Star Wars Adventures Mechanical Mayhem Review

Comics Review | Star Wars Adventures Vol. 5: Mechanical Mayhem

Droids run amok and cause all kind of problems for everyone from Padmé to Captain Antilles in Mechanical Mayhem.

In “Trouble Again,” C-3PO and R2-D2 are working on the Tantive IV with Captain Antilles when another droid starts causing trouble. While Threepio keeps yammering on like nothing is wrong, Artoo is determined to unmask the troublesome droid as a spy, and not a moment too soon.

Star Wars Adventures Volume 5: Mechanical Mayhem | Written & art by Various

Star Wars Adventures Mechanical Mayhem

Both C-3PO and R2-D2 are true to character here. C-3PO has really been getting some great comics action over the last few years, and it’s great to see the droids get some respect as actual characters in the story. It’s also nice to get a slice of their lives while onboard the Tantive before the events of A New Hope.

“Trouble Again” is written by John Barber and illustrated by Chad Thomas. Barber is an author and former editor at IDW who wrote several other upcoming stories for Star Wars Adventures. Thomas is an artist for TNMT: Amazing Adventures and Rise of the TMNT, both for IDW.

“IG-88 versus the Gatto Gang”

Emil Graff’s droid, Crater, tells the story of the time the notorious droid bounty hunter IG-88 had to capture the Gatto Gang. Apparently, the gang gave him a run for his money, but by thinking outside the box and being patient, he was able to nab them all.

This story attempts to teach the lesson of patience. But it wasn’t all that great of a story. It wasn’t bad, but it wasn’t good either, and it didn’t have that fun factor that would make a reader chuckle.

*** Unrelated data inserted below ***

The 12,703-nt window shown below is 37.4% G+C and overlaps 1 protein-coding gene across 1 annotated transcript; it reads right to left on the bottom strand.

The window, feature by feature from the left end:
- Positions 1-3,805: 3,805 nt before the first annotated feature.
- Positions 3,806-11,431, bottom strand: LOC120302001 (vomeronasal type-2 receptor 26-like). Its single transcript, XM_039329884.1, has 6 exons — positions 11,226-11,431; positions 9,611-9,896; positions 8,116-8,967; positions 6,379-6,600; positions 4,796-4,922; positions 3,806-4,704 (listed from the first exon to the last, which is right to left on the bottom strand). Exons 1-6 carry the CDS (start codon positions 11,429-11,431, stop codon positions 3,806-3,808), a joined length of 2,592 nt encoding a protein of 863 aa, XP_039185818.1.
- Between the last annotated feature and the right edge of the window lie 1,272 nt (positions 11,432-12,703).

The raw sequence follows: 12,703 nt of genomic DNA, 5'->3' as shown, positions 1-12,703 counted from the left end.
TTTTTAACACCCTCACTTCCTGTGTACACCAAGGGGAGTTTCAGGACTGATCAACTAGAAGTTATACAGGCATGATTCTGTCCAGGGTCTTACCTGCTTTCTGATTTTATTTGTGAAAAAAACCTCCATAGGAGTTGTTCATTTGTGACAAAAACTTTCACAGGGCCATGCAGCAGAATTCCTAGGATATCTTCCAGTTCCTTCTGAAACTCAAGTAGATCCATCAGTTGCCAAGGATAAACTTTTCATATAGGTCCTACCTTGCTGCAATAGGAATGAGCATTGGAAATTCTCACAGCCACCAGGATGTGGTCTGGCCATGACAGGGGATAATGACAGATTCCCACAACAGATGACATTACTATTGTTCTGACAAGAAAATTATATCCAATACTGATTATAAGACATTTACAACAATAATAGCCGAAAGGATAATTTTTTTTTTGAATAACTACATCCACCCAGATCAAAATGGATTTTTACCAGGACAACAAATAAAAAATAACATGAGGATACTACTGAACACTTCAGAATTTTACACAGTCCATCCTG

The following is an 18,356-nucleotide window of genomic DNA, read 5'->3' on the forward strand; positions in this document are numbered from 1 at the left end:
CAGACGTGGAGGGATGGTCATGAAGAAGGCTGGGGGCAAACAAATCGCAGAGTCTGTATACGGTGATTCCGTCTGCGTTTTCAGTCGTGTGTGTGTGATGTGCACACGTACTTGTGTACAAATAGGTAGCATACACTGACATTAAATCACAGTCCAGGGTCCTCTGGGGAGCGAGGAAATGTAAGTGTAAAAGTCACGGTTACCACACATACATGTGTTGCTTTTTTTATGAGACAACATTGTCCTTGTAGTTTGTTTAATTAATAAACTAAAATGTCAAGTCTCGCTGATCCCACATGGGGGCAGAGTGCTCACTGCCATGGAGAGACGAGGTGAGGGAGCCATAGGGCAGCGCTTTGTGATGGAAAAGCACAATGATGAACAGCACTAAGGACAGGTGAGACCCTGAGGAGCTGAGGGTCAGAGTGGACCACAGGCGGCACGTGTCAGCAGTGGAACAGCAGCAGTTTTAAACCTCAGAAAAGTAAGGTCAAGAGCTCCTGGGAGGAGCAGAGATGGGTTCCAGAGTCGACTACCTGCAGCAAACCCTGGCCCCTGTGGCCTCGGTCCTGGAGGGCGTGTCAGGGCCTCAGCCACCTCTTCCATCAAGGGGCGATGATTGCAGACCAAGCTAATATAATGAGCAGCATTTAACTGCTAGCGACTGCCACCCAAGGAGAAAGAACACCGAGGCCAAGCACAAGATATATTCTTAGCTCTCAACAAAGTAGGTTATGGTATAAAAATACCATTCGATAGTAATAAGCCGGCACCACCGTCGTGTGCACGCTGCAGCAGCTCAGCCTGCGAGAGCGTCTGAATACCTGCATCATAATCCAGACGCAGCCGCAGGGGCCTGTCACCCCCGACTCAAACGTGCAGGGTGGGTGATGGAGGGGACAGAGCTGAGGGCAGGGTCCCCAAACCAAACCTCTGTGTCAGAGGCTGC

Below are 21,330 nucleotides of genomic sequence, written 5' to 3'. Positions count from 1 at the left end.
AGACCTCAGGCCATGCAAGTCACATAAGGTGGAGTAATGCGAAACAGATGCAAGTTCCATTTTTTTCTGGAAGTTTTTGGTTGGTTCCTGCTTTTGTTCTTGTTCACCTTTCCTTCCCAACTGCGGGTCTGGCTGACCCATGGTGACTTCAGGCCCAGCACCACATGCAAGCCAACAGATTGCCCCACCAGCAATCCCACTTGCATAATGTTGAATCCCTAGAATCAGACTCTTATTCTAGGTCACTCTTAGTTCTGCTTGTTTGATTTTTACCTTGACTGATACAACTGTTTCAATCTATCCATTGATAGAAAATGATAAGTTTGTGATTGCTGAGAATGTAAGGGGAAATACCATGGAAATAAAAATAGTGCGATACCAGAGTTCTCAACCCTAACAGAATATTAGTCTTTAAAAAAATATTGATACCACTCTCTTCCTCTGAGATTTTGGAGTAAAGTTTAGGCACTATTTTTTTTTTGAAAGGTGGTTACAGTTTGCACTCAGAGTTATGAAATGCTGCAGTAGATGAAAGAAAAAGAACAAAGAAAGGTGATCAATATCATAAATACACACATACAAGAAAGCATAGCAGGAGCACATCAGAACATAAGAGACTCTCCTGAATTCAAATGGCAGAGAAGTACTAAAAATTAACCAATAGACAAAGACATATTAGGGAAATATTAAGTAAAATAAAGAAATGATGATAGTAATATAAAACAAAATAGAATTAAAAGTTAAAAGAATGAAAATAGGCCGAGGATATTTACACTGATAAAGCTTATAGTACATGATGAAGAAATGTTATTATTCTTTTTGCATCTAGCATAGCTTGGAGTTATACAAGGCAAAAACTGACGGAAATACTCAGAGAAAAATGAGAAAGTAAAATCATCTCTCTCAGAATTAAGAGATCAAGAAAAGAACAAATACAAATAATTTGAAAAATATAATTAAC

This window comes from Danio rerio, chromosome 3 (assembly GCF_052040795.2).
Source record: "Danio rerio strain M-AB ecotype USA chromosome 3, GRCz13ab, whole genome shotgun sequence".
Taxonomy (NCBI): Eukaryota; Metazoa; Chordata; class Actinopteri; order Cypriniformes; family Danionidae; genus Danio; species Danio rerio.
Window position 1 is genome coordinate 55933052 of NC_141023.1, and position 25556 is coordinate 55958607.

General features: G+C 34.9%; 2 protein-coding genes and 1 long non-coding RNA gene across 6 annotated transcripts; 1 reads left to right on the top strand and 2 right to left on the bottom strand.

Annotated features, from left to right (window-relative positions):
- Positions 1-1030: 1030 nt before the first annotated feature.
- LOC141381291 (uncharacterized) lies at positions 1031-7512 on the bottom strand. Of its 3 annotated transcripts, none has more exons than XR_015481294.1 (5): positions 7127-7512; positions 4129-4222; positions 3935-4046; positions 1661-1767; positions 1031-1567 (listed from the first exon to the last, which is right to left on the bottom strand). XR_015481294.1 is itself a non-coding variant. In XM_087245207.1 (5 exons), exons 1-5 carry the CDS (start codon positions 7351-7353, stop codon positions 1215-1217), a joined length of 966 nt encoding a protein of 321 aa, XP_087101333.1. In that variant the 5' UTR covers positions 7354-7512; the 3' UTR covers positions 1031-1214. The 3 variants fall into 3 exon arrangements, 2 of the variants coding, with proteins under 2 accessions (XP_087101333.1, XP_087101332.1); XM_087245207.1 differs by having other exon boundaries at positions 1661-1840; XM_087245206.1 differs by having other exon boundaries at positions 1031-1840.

“IG-88 versus the Gatto Gang” is written and illustrated by Nick Brokenshire. He has written, “The Blue Brothers” and other stories set to be collected in later editions of Star Wars Adventures.

“Intermission”

In “Intermission,” Padmé Amidala takes a much-needed break from the Senate to take a trip with her secret husband, the Jedi Anakin Skywalker. They visit a holo-vid actress of Padmé’s acquaintance and end up getting attacked by her droid security force. Their host turns out to be a Separatist sympathizer.

While I love seeing a story featuring Padmé, I’m not a fan of the Padmé/Anakin relationship. I know there are fans that worship them, and their relationship is canon, but Anakin always bugged me. His anger management issues and jealousy, not to mention that he killed an entire village of Tusken Raiders were always huge red flags for me so I just can’t get behind the relationship. Also, the original actors had zero chemistry.

“Intermission” was written by French comic book writer and artist team Elsa Charretier and Pierrick Colinet. Charretier also did the artwork.

“The Blue Brothers”

A case of mistaken identity leads Jabba’s court musician, Max Rebo, to run from an angry mob through Mos Eisley. Only it’s his brother Azul they want! Jabba is forced to step in lest his musician gets lynched in place of the real culprit. This one didn’t involve any droid mayhem, but the play on words of the title was a nice touch. It was also an interesting choice of a character to get a tale/backstory.

This story was written and illustrated by Nick Brokenshire.

“A Small Push”

A young Twi’lek on Ryloth is viewed as an outcast for being on her own. Depressed that no one will even look at her, she kicks out at a tooka and falls off a cliff. Mace Windu literally jumps in to help her and convinces her that she’s not worthless.

I love seeing Twi’lek stories. They are my favorite alien species in Star Wars. Although I do wish we’d see more than the usual blue and green ones (I can’t wait to see the purple one in The Mandalorian). It was also nice to see a story featuring Mace Windu since little is known about him in the new canon. However, I don’t think he was the right Jedi for this story, but I liked the message he taught the young Twi’lek.

“A Small Push” was written by Scott Peterson and illustrated by Alain Mauricet. This is Peterson’s first Star Wars Adventures appearance. Mauricet is a Belgian artist who also illustrated “The Lost Egg of Livorno” and other shorts to appear in upcoming collected editions of Star Wars Adventures.

 

Star Wars Adventures Volume 5: Mechanical Mayhem is published by IDW and is available to buy NOW!

 

The Future of the Force. The future of pop culture writing.

 

Melissa Villy is a regular Staff Writer for Future of the Force. She is a passionate Star Wars fan and is the custodian of the FOTF Jedi Archives. Follow her on Twitter @JediLibrarian42 where she uses the force frequently!

 

Website | Facebook | Twitter | Instagram | YouTube

Authors

Leave a Reply